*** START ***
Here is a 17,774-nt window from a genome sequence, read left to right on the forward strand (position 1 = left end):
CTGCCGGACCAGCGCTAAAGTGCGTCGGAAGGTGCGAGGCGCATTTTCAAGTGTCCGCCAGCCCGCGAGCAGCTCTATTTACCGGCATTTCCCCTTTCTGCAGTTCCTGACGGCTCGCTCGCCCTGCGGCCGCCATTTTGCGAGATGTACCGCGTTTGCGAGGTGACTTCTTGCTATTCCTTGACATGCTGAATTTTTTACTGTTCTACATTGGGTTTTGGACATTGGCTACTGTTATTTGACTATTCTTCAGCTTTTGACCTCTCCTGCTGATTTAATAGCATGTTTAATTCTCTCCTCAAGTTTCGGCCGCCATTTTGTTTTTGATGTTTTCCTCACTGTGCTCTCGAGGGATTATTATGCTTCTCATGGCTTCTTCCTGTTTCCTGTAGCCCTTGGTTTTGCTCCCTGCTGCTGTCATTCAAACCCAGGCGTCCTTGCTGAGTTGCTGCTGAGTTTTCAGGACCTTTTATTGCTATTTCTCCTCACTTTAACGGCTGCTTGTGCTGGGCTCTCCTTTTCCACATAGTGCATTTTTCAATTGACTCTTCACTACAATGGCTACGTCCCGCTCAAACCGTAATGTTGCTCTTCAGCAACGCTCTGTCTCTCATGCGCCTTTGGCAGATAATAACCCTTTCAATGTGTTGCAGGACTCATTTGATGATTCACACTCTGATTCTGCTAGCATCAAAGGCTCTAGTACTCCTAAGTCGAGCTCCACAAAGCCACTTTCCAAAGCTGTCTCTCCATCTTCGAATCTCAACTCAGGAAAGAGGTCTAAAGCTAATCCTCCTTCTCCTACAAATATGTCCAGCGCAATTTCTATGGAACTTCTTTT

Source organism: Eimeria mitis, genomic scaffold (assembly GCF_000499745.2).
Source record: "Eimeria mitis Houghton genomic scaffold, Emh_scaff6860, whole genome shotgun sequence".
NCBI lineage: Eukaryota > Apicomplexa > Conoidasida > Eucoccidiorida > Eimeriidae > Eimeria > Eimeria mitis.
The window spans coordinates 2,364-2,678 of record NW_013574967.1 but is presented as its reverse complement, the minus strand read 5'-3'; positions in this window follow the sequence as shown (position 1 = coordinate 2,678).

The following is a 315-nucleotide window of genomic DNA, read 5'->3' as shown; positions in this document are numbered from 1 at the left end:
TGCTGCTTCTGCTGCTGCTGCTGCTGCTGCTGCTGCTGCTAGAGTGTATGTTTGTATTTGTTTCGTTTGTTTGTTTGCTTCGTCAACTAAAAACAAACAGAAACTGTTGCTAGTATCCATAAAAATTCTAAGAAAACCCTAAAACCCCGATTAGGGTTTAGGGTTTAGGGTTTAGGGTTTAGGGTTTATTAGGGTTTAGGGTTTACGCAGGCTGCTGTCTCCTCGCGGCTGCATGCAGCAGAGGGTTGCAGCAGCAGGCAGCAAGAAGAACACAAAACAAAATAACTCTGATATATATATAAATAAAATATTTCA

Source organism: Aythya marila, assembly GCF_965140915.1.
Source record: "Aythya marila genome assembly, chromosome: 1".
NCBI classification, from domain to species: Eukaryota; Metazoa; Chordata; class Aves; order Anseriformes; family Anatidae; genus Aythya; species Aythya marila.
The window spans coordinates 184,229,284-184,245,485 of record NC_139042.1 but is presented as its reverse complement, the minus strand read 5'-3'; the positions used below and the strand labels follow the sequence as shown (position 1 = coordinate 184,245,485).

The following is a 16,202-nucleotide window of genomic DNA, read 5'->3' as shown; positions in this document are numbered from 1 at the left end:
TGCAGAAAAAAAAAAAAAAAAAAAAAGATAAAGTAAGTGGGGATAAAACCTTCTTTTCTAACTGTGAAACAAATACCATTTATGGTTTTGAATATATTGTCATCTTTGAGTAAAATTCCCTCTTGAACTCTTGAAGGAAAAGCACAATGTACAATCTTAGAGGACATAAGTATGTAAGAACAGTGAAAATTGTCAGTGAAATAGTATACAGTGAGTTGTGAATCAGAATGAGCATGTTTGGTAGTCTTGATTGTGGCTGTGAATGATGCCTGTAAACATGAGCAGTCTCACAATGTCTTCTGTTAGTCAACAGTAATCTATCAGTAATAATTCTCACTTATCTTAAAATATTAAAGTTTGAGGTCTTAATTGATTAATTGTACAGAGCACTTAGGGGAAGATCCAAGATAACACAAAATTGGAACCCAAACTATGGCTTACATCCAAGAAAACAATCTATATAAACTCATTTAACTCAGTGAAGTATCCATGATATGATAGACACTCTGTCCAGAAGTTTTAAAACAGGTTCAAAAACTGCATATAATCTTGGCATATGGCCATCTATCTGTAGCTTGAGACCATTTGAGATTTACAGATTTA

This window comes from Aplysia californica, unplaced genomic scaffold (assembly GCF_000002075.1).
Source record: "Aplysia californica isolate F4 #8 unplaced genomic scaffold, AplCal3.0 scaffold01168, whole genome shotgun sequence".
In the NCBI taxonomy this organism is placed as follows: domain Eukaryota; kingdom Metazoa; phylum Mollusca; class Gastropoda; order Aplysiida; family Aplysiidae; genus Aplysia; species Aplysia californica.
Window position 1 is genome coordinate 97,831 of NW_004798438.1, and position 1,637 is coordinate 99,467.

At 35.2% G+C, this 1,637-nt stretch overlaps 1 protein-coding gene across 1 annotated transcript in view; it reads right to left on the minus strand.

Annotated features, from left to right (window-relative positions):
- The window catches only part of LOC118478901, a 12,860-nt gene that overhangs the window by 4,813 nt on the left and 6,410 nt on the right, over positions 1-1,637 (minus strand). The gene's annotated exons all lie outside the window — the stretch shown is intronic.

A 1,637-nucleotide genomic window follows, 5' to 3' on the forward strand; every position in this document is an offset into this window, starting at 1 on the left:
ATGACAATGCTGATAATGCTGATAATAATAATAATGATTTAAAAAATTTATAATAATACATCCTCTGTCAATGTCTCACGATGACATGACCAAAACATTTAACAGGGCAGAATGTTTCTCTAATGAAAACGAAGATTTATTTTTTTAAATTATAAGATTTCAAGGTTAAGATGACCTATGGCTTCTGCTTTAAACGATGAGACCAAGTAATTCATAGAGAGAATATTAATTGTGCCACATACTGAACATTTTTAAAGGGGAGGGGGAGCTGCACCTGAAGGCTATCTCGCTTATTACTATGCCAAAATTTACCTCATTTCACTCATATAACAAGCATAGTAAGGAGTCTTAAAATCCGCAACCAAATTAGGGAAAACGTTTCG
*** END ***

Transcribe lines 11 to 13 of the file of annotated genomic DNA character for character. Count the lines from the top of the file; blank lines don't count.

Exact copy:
NCBI classification, from domain to species: Eukaryota; Metazoa; Chordata; class Aves; order Anseriformes; family Anatidae; genus Aythya; species Aythya marila.
The window spans coordinates 184,229,284-184,245,485 of record NC_139042.1 but is presented as its reverse complement, the minus strand read 5'-3'; the positions used below and the strand labels follow the sequence as shown (position 1 = coordinate 184,245,485).

The following is a 16,202-nucleotide window of genomic DNA, read 5'->3' as shown; positions in this document are numbered from 1 at the left end: